An Overlooked Key to Understanding the Bible: The Way Words Mean


by Richard J. Gibson and Constantine R. Campbell, adapted from their new book Reading Biblical Greek, available now, and part of the forthcoming Reading Biblical Greek Pack.

Meaning Is More Than the Meaning of Words

Reading biblical Greek involves more than substituting Greek words with equivalent meanings in English. There is much more to meaning than simply adding individual words together.

Consider this sentence:

The old man just said, “You missed the boat.”


It is possible to paraphrase this sentence:

The geriatric male recently explained, “You’re late for the ferry.”


However, since the meaning of a sentence is more than simply the sum of the words, this could be a complete misunderstanding. The sentence could consist of two idiomatic expressions. The old man is a common colloquial expression for my father. You missed the boat could be slang for you wasted the opportunity.

In that case:

My dad just said, “You blew your chance,” would be a much more accurate rendering of the intended meaning.

Deciding which paraphrase is more accurate is difficult when reading a sentence by itself. To clarify the meaning of man we would need to take account of the paragraph around the sentence, perhaps the whole text.

While we speak of “the meaning of a word,” meaning depends on the relationship between words within language units, that is: phrases, sentences, paragraphs, and whole documents, or “discourses.”

To understand the meaning of New Testament texts we need to take account of all the language units that contribute to meaning. The wider context enables us to limit the possible meanings of words.

For practical purposes, we begin with individual words when learning biblical Greek, but we need to remember that our aim is ultimately to be competent at reading whole texts. The exercises below illustrate the relationship between a whole text and individual sentences within it.

Reading English involves complex and sophisticated skills. So, the skills you already have will be foundational to reading Greek. Rather than learning to do something completely new, we will be building on your skills as a reader of English.

EXERCISES

  1. How good are you at recognizing the genre of a document from just a sentence or two? match the following genres with the quotes below.
  2. Which clues give the genre away?

a. Constitutional code
b. Sports journalism
c. Apocalyptic/Prophecy
d. Science textbook
e. Letter/Epistle
f. Fantasy


Genres

i.  Hewitt has suffered another injury setback, citing an ailment in his left foot for his late withdrawal from the French Open.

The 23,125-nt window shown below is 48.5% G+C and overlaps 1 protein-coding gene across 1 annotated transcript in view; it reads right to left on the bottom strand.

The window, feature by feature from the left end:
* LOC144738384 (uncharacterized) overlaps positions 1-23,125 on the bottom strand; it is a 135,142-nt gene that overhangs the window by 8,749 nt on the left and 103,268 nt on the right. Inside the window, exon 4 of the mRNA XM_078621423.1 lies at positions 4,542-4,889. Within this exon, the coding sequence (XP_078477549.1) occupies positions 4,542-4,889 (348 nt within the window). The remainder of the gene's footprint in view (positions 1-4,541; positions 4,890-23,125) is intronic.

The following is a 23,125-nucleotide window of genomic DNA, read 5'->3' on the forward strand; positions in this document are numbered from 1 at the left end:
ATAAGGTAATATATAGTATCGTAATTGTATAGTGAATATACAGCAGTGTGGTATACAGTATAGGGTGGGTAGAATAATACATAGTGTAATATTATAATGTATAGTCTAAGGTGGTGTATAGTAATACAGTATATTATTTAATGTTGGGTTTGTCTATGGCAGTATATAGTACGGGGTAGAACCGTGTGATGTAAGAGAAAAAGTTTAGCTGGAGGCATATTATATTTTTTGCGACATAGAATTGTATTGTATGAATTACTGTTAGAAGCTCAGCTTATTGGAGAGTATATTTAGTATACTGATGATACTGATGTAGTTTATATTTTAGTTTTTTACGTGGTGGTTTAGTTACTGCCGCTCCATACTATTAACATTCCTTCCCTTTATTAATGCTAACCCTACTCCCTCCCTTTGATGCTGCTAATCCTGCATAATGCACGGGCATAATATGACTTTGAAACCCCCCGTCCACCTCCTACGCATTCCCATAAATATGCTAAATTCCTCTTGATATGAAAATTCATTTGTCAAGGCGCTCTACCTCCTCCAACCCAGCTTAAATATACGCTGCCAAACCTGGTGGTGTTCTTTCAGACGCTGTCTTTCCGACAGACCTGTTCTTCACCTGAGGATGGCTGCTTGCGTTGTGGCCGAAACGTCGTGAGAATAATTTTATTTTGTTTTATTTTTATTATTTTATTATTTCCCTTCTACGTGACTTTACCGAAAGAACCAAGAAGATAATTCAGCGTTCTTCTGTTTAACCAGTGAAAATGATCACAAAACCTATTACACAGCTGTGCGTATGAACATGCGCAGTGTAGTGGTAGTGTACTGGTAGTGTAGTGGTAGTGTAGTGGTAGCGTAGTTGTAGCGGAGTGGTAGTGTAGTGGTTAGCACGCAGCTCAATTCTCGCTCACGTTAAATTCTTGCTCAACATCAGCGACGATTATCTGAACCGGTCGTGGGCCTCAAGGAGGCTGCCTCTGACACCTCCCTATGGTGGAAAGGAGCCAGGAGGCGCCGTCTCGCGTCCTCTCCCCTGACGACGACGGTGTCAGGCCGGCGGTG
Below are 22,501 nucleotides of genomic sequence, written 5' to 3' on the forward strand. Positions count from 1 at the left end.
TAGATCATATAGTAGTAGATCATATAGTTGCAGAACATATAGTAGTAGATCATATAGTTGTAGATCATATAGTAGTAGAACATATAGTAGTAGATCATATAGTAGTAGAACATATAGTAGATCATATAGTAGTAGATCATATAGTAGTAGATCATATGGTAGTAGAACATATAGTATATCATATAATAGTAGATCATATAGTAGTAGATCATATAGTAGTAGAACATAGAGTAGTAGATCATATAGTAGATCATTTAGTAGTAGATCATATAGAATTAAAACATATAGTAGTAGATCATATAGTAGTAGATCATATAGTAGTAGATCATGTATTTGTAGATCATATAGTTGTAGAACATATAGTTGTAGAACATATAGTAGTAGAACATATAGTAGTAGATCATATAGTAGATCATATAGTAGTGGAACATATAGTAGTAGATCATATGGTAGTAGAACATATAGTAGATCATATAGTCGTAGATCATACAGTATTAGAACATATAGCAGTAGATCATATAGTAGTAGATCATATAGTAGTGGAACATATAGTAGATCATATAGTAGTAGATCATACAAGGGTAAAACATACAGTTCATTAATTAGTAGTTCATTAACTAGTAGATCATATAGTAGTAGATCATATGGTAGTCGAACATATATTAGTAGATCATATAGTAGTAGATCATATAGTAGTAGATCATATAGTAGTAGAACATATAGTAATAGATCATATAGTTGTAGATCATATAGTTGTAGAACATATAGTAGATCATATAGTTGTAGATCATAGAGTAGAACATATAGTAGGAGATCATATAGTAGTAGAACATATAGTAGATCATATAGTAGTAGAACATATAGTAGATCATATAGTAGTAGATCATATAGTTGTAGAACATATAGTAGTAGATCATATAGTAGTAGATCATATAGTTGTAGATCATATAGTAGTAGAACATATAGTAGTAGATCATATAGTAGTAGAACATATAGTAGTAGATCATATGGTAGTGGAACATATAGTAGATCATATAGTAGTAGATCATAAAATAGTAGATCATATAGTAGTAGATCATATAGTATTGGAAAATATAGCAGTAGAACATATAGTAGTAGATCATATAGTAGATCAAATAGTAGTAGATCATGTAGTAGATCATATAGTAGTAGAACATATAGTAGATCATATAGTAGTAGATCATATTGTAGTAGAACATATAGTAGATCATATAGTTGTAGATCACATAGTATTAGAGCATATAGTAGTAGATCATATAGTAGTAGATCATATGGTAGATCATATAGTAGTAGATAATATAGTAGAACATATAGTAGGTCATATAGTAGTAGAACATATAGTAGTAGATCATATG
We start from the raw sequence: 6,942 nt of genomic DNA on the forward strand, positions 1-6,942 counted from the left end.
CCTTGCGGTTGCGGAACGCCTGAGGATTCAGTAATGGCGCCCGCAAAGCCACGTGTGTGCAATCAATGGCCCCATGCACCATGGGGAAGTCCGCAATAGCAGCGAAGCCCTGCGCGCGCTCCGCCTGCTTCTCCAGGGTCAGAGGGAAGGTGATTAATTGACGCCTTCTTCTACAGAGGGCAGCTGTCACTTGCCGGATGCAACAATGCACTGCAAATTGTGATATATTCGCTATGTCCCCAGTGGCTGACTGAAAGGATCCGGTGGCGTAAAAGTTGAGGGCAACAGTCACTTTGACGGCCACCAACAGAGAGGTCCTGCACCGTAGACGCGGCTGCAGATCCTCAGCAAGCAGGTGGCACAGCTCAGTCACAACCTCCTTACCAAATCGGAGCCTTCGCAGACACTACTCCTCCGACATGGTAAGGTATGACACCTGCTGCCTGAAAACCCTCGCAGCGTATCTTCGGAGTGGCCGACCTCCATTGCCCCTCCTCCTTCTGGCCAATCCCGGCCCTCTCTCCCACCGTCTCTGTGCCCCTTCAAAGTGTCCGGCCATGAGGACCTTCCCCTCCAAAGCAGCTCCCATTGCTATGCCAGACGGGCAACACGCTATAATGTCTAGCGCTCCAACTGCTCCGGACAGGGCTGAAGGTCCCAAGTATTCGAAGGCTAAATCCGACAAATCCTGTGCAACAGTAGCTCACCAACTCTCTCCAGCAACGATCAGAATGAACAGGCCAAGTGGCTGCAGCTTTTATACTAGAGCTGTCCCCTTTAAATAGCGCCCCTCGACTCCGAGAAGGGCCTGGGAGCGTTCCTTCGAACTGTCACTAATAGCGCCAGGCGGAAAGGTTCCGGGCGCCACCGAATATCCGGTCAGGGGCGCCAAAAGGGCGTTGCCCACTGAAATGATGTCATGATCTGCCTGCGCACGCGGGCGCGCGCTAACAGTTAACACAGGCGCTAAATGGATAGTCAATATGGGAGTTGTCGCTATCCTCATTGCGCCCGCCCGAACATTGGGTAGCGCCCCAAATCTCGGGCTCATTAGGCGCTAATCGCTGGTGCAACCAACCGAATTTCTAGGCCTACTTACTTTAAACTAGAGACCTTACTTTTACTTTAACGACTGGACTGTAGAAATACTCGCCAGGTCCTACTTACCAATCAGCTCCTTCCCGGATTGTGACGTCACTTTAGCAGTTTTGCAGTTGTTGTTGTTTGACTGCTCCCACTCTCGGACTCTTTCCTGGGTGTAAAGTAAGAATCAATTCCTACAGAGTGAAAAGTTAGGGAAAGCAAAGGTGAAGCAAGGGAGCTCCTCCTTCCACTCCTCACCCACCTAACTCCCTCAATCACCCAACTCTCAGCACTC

ii.  His heart pounded. The doorknob turned again. All he could do was wait, hoping the music box would soon stop before the shadows had a chance to find him.

iii.  Photosynthesis is a process that converts carbon dioxide into organic compounds, especially sugars, using the energy from sunlight.

iv.  Immediately after they shall be assembled in consequence of the first election, they shall be divided as equally as may be into three classes.

v.  James, a servant of God and of the Lord Jesus Christ, To the twelve tribes scattered among the nations: Greetings.

vi.  Then I saw a Lamb, looking as if it had been slain, standing at the center of the throne, encircled by the four living creatures and the elders.

— Richard J. Gibson and Constantine R. Campbell, Reading Biblical Greek

How To Use This Book 

Optimize your learning of biblical Greek with the new Reading Biblical Greek book, and for the greatest savings grab the forthcoming Reading Biblical Greek Pack which contains the book, workbook, and video lectures.

By the end of the book and workbook, you’ll be reading and translating scripture from the Gospel of Mark!

You will find Reading Biblical Greek to be a clear and convenient guide, thanks to:

  • its highly visual layout
  • user-friendly explanations
  • an apparent “minimalism” that cuts all clutter from lessons

Reading Biblical Greek will help you focus on the essentials you need to start reading the New Testament in its original language. This book’s distinctive approach has been shaped by lessons learned over decades of teaching biblical Greek to students, and long-time scholars of Greek are excited about this book’s release. Get the pack today.

What people are saying

An interesting and innovative approach . . . providing a nice balance of theory, memorization, and practical exercises.” — Mark L. Strauss

Informed by the latest studies in biblical linguistics and yet accessible and user-friendly for instructors and students alike . . . Sure to become the standard introduction to Greek grammar in seminaries and colleges across the world.” — Michael F. Bird

Buy the Book to Learn More

Reading Biblical Greek

Reading Biblical Greek – A Grammar for Students
by Richard J. Gibson and Constantine R. Campbell

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